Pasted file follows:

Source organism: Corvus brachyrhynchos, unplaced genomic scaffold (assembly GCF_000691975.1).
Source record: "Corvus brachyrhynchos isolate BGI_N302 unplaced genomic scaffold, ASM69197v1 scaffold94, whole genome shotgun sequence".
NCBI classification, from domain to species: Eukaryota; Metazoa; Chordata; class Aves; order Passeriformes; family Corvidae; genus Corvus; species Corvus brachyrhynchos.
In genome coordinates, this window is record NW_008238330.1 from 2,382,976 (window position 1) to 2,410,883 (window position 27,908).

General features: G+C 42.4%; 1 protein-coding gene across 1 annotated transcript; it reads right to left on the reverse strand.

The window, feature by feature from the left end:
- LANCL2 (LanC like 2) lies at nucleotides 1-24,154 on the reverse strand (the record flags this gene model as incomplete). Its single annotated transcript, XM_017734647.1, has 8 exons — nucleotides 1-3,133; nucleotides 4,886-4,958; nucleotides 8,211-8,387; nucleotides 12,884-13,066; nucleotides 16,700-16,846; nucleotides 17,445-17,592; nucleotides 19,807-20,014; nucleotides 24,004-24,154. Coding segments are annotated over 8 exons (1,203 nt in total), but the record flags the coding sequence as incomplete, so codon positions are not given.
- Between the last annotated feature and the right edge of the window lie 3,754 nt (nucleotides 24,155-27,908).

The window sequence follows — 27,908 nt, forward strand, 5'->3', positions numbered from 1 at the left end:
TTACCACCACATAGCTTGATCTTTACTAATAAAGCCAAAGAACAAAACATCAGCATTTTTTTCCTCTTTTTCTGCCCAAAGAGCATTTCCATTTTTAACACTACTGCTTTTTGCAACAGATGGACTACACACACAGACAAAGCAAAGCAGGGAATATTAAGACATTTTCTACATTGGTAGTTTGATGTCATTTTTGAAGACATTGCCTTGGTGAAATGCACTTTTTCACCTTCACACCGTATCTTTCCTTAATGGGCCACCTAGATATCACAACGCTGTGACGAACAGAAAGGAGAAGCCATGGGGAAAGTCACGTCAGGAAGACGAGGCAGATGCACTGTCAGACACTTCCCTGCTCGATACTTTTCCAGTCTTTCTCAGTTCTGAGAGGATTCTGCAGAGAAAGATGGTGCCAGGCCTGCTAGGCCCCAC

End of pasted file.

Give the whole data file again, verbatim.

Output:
Source organism: Corvus brachyrhynchos, unplaced genomic scaffold (assembly GCF_000691975.1).
Source record: "Corvus brachyrhynchos isolate BGI_N302 unplaced genomic scaffold, ASM69197v1 scaffold94, whole genome shotgun sequence".
NCBI classification, from domain to species: Eukaryota; Metazoa; Chordata; class Aves; order Passeriformes; family Corvidae; genus Corvus; species Corvus brachyrhynchos.
In genome coordinates, this window is record NW_008238330.1 from 2,382,976 (window position 1) to 2,410,883 (window position 27,908).

General features: G+C 42.4%; 1 protein-coding gene across 1 annotated transcript; it reads right to left on the reverse strand.

The window, feature by feature from the left end:
- LANCL2 (LanC like 2) lies at nucleotides 1-24,154 on the reverse strand (the record flags this gene model as incomplete). Its single annotated transcript, XM_017734647.1, has 8 exons — nucleotides 1-3,133; nucleotides 4,886-4,958; nucleotides 8,211-8,387; nucleotides 12,884-13,066; nucleotides 16,700-16,846; nucleotides 17,445-17,592; nucleotides 19,807-20,014; nucleotides 24,004-24,154. Coding segments are annotated over 8 exons (1,203 nt in total), but the record flags the coding sequence as incomplete, so codon positions are not given.
- Between the last annotated feature and the right edge of the window lie 3,754 nt (nucleotides 24,155-27,908).

The window sequence follows — 27,908 nt, forward strand, 5'->3', positions numbered from 1 at the left end:
TTACCACCACATAGCTTGATCTTTACTAATAAAGCCAAAGAACAAAACATCAGCATTTTTTTCCTCTTTTTCTGCCCAAAGAGCATTTCCATTTTTAACACTACTGCTTTTTGCAACAGATGGACTACACACACAGACAAAGCAAAGCAGGGAATATTAAGACATTTTCTACATTGGTAGTTTGATGTCATTTTTGAAGACATTGCCTTGGTGAAATGCACTTTTTCACCTTCACACCGTATCTTTCCTTAATGGGCCACCTAGATATCACAACGCTGTGACGAACAGAAAGGAGAAGCCATGGGGAAAGTCACGTCAGGAAGACGAGGCAGATGCACTGTCAGACACTTCCCTGCTCGATACTTTTCCAGTCTTTCTCAGTTCTGAGAGGATTCTGCAGAGAAAGATGGTGCCAGGCCTGCTAGGCCCCAC